Here’s a post at Writers Helping Writers: The One Popular Myth Writers Believe About Writer’s Block
What, you’re probably asking yourself, is that myth?
Right: That there’s no such thing as writer’s block. I bet you knew that.
I agree, incidentally. That is a myth. Writer’s block is certainly real, sometimes in the way described in the linked post and sometimes in other ways. This post says:
Draft after draft, I came up against a wall. No matter how hard I tried or how many hours I put in, I could not figure out how to get past the midpoint of that novel…. This is what finally led to a breakthrough for me. I went to see Girl on a Train … I was fascinated by how the story was told. For much of the movie, the main character didn’t know what had happened to put her into her current situation. It was something I had never explored before: what if my hero was in the dark as to what had happened? Voila! Breakthrough.
This article is clearly about is Type II Writer’s Block: a plot point isn’t working and therefore you’re stuck.
Here are the three types of writer’s block, as far as I can tell:
Type I: The writer lacks enthusiasm for some part of the book. She needs to establish a daily minimum, sit down, and write the darn book. Or she needs to take effective action in some way to make herself move forward. This is indeed a discipline issue.
For people who have finished multiple novels, I don’t think this kind of writer’s block occurs. That is, it does, but they know how to handle it, with daily minimum wordcounts or whatever else works for them.
That’s why experienced authors sometimes declare that writer’s block doesn’t exist; they know how to handle lack of enthusiasm and they haven’t happened to hit any other form of writer’s block. That’s nice for them, but not helpful in delineating other problems.
Type II: The writer runs aground on some plot point. Something isn’t working and she can’t move forward until she figures out how to solve that problem. For the linked post, the epiphany was What if my protagonist doesn’t know what’s going on? I must say, that’s a great notion. I see why this change helped kick the stalled novel into motion.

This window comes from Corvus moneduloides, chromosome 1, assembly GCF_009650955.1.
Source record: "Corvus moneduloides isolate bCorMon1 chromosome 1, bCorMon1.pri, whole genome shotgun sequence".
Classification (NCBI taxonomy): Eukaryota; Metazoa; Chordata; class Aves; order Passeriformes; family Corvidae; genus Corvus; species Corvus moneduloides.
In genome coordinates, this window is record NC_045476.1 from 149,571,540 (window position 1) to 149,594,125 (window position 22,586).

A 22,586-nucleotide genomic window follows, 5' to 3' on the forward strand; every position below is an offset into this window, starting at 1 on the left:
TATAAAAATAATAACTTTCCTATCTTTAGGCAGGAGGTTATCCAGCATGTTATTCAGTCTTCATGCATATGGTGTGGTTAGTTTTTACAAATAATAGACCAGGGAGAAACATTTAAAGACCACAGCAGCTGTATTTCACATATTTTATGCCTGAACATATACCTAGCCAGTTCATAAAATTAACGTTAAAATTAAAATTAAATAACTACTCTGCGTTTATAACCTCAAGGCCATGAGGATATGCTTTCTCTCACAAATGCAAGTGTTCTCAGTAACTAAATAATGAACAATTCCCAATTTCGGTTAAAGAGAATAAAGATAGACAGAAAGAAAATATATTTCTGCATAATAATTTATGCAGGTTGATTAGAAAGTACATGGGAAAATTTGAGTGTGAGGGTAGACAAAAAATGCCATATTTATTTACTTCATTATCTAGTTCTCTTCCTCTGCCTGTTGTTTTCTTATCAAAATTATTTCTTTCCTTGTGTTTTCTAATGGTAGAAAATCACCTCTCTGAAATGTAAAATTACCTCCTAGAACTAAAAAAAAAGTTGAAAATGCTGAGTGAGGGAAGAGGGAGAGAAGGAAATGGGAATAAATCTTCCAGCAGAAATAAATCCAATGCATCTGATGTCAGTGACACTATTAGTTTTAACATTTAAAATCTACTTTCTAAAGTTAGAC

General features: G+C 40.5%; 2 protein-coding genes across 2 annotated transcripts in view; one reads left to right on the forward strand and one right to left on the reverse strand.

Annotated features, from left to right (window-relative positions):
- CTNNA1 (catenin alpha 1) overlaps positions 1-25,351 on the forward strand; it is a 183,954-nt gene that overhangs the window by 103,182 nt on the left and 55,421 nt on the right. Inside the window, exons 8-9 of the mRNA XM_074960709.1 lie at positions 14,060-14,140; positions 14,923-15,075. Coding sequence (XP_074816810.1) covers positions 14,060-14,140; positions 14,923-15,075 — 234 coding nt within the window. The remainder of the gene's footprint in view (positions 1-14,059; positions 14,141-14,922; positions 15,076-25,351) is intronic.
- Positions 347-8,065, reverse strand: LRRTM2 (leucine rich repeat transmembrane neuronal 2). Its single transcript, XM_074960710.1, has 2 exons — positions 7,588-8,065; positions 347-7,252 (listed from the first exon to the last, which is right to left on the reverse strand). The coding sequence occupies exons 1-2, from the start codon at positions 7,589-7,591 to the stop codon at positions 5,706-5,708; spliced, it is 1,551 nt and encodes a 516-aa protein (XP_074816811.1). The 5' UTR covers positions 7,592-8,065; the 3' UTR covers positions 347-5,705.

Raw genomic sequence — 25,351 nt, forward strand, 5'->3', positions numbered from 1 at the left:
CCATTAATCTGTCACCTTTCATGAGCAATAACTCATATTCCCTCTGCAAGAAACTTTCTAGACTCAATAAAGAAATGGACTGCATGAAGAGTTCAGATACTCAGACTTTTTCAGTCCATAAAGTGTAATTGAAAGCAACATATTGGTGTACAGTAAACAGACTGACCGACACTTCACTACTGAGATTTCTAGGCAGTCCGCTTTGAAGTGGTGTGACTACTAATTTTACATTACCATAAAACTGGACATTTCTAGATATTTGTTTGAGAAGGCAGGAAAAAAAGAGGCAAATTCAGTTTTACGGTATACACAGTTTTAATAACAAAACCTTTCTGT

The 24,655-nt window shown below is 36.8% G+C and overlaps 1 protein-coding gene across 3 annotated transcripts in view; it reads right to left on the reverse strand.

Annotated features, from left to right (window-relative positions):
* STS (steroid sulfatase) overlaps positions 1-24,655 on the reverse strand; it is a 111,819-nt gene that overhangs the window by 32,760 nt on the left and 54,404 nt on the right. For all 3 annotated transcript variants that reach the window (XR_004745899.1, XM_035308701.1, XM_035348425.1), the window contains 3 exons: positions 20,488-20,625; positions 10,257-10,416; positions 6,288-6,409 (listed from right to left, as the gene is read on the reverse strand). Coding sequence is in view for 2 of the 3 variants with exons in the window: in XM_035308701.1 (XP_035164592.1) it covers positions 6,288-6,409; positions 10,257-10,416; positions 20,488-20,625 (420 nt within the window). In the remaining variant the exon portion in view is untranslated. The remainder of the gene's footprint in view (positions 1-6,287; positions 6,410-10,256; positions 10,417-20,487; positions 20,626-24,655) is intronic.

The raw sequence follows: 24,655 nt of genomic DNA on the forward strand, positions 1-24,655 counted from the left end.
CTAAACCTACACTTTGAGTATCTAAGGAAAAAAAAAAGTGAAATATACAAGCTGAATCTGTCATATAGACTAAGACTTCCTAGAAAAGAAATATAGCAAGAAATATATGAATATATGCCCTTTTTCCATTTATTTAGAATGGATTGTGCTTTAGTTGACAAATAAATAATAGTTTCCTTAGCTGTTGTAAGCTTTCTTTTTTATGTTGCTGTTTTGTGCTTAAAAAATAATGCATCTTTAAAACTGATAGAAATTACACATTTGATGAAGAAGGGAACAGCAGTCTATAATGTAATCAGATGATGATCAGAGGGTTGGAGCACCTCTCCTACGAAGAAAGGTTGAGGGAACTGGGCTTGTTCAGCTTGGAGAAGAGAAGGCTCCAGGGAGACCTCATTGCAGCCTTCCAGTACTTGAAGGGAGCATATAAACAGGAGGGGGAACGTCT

For me, when I was stuck with Invictus for so long, my brother finally made the right comment. What if they aren’t actually at war? I’m not even sure why that did it, but that question made me view the events of the story from just the right angle. Finally, at long last, I was able to figure out what every character was trying to achieve and why, and therefore at last I could move forward.
At other times, the key has been suddenly realizing that I should bring a new character onto the stage and that would make the first protagonist’s plotline fall into place. In fact, that exact realization was key to finishing my first-ever (unpublished, unpublishable) fantasy novel. That was important because finishing your first novel-length project gives you the confidence that you can finish novels, which I think is crucial.
The realization can be anything. This is the wrong protagonist, this is the wrong relationship, the plot is getting needlessly complicated with endless subplots, whatever. As soon as the author figures out what the story should be doing, everything smooths out. (At least for a while.)
Type III: The writer is suffering from clinical depression. Nothing is going to help until the author gets appropriate treatment.
It’s really important to get that writer’s block may not be a thing in itself, but a symptom of a broader problem. I suspect this can be hard to recognize from the inside, as someone who is clinically depressed is also probably prone to self-blame and feelings of pointlessness and so on. The linked post is one writer’s experience with this kind of writer’s block. Personally, I’d say that if everything about writing seems to have become pointless and tedious, it’s time to take a break for a few months — and if that doesn’t help, or if everything in life also feels hopeless, then I’d definitely suggest consulting a psychiatrist.